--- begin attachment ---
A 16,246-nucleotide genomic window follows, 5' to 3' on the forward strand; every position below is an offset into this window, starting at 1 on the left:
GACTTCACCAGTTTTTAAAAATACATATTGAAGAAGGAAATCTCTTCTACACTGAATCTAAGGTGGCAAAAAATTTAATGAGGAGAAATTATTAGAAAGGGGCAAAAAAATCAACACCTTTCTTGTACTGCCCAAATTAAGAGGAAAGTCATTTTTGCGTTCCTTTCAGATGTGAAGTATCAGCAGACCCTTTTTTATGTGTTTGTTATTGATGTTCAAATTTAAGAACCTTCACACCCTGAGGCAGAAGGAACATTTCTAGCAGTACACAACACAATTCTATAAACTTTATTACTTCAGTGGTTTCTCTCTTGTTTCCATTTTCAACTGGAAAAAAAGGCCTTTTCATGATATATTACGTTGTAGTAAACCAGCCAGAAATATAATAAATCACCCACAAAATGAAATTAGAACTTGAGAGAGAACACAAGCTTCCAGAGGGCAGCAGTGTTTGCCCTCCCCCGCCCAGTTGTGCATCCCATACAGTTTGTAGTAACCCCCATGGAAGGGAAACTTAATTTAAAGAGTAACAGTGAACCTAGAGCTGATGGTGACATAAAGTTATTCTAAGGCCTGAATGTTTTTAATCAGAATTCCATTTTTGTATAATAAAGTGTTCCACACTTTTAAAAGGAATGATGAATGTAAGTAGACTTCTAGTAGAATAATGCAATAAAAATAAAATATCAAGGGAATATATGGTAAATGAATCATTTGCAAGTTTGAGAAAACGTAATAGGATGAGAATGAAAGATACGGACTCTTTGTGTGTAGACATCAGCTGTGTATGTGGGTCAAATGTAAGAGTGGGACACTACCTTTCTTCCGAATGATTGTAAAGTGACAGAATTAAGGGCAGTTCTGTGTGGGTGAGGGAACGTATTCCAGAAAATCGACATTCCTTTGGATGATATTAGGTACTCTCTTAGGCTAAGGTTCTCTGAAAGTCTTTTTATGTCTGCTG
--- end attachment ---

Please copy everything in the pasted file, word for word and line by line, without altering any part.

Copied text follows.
A 16,246-nucleotide genomic window follows, 5' to 3' on the forward strand; every position below is an offset into this window, starting at 1 on the left:
GACTTCACCAGTTTTTAAAAATACATATTGAAGAAGGAAATCTCTTCTACACTGAATCTAAGGTGGCAAAAAATTTAATGAGGAGAAATTATTAGAAAGGGGCAAAAAAATCAACACCTTTCTTGTACTGCCCAAATTAAGAGGAAAGTCATTTTTGCGTTCCTTTCAGATGTGAAGTATCAGCAGACCCTTTTTTATGTGTTTGTTATTGATGTTCAAATTTAAGAACCTTCACACCCTGAGGCAGAAGGAACATTTCTAGCAGTACACAACACAATTCTATAAACTTTATTACTTCAGTGGTTTCTCTCTTGTTTCCATTTTCAACTGGAAAAAAAGGCCTTTTCATGATATATTACGTTGTAGTAAACCAGCCAGAAATATAATAAATCACCCACAAAATGAAATTAGAACTTGAGAGAGAACACAAGCTTCCAGAGGGCAGCAGTGTTTGCCCTCCCCCGCCCAGTTGTGCATCCCATACAGTTTGTAGTAACCCCCATGGAAGGGAAACTTAATTTAAAGAGTAACAGTGAACCTAGAGCTGATGGTGACATAAAGTTATTCTAAGGCCTGAATGTTTTTAATCAGAATTCCATTTTTGTATAATAAAGTGTTCCACACTTTTAAAAGGAATGATGAATGTAAGTAGACTTCTAGTAGAATAATGCAATAAAAATAAAATATCAAGGGAATATATGGTAAATGAATCATTTGCAAGTTTGAGAAAACGTAATAGGATGAGAATGAAAGATACGGACTCTTTGTGTGTAGACATCAGCTGTGTATGTGGGTCAAATGTAAGAGTGGGACACTACCTTTCTTCCGAATGATTGTAAAGTGACAGAATTAAGGGCAGTTCTGTGTGGGTGAGGGAACGTATTCCAGAAAATCGACATTCCTTTGGATGATATTAGGTACTCTCTTAGGCTAAGGTTCTCTGAAAGTCTTTTTATGTCTGCTG